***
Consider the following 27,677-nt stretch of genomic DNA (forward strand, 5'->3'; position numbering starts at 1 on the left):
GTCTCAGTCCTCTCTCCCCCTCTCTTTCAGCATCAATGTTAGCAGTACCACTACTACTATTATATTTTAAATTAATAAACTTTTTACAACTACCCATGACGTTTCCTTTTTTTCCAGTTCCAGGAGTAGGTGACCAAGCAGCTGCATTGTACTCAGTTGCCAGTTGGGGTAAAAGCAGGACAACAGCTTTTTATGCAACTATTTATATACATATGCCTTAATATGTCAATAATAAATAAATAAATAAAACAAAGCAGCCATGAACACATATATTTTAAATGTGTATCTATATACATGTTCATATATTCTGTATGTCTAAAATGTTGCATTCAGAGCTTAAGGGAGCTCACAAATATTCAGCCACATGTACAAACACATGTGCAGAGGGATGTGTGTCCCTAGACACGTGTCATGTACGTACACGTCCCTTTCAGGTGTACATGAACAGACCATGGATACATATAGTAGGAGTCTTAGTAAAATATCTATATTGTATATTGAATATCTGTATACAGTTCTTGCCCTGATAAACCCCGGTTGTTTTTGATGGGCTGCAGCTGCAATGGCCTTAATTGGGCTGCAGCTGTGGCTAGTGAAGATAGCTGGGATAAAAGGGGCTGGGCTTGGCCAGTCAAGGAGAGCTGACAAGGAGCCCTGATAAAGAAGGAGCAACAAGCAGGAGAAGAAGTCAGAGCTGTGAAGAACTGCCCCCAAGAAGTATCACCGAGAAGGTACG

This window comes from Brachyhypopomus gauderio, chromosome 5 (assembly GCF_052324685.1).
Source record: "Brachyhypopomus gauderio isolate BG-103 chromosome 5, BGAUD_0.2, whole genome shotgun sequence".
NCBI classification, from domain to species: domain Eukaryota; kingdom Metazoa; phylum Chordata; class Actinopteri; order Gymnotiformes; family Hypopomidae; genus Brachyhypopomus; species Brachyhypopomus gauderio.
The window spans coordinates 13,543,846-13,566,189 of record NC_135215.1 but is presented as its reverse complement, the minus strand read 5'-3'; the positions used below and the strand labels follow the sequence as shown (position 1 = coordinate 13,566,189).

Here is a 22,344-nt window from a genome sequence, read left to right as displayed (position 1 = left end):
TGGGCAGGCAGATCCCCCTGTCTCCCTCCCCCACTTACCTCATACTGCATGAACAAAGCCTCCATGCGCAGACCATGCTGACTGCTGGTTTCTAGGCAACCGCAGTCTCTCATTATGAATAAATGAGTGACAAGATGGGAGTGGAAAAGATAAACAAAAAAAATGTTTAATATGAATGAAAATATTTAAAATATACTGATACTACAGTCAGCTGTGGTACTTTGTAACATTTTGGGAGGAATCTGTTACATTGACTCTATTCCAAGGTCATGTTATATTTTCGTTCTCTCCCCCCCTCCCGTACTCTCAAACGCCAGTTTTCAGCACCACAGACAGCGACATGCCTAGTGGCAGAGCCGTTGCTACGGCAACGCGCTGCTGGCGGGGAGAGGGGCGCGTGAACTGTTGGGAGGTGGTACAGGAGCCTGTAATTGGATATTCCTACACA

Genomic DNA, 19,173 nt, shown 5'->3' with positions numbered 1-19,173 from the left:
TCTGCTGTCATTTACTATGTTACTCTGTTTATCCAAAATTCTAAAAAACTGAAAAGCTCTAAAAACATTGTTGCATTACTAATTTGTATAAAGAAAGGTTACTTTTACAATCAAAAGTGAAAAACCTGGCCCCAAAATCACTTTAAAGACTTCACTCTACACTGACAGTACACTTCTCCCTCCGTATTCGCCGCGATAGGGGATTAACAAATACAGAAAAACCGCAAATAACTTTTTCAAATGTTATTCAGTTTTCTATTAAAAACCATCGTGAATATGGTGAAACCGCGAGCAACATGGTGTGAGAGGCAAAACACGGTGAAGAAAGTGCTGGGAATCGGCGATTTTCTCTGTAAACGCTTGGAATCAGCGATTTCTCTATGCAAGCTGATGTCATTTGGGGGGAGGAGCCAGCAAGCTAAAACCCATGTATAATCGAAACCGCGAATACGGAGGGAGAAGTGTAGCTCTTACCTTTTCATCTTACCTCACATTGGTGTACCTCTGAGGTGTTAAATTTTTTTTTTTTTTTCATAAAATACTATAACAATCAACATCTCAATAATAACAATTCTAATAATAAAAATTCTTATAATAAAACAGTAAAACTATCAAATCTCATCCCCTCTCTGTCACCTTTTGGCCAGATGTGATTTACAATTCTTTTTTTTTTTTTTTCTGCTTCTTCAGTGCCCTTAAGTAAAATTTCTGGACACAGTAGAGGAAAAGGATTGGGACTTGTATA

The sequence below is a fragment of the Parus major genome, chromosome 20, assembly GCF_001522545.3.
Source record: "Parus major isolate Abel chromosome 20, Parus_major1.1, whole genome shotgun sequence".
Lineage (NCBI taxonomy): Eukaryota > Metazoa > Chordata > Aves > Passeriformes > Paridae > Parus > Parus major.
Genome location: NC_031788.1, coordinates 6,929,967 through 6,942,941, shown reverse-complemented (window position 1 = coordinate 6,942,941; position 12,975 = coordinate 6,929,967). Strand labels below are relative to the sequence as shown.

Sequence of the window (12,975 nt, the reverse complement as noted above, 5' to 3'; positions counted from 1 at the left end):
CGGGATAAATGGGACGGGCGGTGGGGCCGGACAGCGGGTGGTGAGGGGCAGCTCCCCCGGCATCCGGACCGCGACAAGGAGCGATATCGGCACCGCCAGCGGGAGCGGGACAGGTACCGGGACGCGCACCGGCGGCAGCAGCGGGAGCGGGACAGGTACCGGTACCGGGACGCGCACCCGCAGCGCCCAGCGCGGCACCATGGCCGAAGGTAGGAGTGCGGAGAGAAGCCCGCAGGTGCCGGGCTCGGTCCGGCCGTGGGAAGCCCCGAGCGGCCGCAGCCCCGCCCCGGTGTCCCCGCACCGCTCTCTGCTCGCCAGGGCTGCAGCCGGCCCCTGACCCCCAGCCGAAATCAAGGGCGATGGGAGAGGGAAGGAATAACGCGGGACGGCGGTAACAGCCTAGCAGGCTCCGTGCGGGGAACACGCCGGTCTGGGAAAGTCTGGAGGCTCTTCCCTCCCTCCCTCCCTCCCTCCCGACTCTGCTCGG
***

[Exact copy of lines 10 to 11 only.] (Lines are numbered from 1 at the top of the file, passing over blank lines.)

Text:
TCTGCTGTCATTTACTATGTTACTCTGTTTATCCAAAATTCTAAAAAACTGAAAAGCTCTAAAAACATTGTTGCATTACTAATTTGTATAAAGAAAGGTTACTTTTACAATCAAAAGTGAAAAACCTGGCCCCAAAATCACTTTAAAGACTTCACTCTACACTGACAGTACACTTCTCCCTCCGTATTCGCCGCGATAGGGGATTAACAAATACAGAAAAACCGCAAATAACTTTTTCAAATGTTATTCAGTTTTCTATTAAAAACCATCGTGAATATGGTGAAACCGCGAGCAACATGGTGTGAGAGGCAAAACACGGTGAAGAAAGTGCTGGGAATCGGCGATTTTCTCTGTAAACGCTTGGAATCAGCGATTTCTCTATGCAAGCTGATGTCATTTGGGGGGAGGAGCCAGCAAGCTAAAACCCATGTATAATCGAAACCGCGAATACGGAGGGAGAAGTGTAGCTCTTACCTTTTCATCTTACCTCACATTGGTGTACCTCTGAGGTGTTAAATTTTTTTTTTTTTTTCATAAAATACTATAACAATCAACATCTCAATAATAACAATTCTAATAATAAAAATTCTTATAATAAAACAGTAAAACTATCAAATCTCATCCCCTCTCTGTCACCTTTTGGCCAGATGTGATTTACAATTCTTTTTTTTTTTTTTTCTGCTTCTTCAGTGCCCTTAAGTAAAATTTCTGGACACAGTAGAGGAAAAGGATTGGGACTTGTATA

The sequence below is a fragment of the Parus major genome, chromosome 20, assembly GCF_001522545.3.